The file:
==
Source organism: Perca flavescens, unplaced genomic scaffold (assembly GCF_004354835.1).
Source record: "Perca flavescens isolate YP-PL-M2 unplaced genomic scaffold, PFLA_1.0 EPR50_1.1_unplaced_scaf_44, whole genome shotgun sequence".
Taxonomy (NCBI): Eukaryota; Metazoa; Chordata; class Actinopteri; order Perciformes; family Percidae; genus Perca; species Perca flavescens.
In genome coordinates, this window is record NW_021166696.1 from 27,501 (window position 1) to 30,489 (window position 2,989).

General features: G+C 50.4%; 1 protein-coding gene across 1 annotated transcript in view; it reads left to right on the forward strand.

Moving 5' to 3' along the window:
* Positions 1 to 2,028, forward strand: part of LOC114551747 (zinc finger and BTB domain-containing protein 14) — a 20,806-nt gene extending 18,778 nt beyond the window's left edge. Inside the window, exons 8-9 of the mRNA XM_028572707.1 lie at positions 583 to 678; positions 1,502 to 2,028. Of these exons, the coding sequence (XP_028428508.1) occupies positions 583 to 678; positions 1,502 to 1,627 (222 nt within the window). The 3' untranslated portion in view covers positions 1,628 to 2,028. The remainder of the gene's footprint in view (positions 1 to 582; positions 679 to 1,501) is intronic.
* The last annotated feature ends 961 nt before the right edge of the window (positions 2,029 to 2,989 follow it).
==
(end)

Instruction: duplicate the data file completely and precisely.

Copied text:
Source organism: Perca flavescens, unplaced genomic scaffold (assembly GCF_004354835.1).
Source record: "Perca flavescens isolate YP-PL-M2 unplaced genomic scaffold, PFLA_1.0 EPR50_1.1_unplaced_scaf_44, whole genome shotgun sequence".
Taxonomy (NCBI): Eukaryota; Metazoa; Chordata; class Actinopteri; order Perciformes; family Percidae; genus Perca; species Perca flavescens.
In genome coordinates, this window is record NW_021166696.1 from 27,501 (window position 1) to 30,489 (window position 2,989).

General features: G+C 50.4%; 1 protein-coding gene across 1 annotated transcript in view; it reads left to right on the forward strand.

Moving 5' to 3' along the window:
* Positions 1 to 2,028, forward strand: part of LOC114551747 (zinc finger and BTB domain-containing protein 14) — a 20,806-nt gene extending 18,778 nt beyond the window's left edge. Inside the window, exons 8-9 of the mRNA XM_028572707.1 lie at positions 583 to 678; positions 1,502 to 2,028. Of these exons, the coding sequence (XP_028428508.1) occupies positions 583 to 678; positions 1,502 to 1,627 (222 nt within the window). The 3' untranslated portion in view covers positions 1,628 to 2,028. The remainder of the gene's footprint in view (positions 1 to 582; positions 679 to 1,501) is intronic.
* The last annotated feature ends 961 nt before the right edge of the window (positions 2,029 to 2,989 follow it).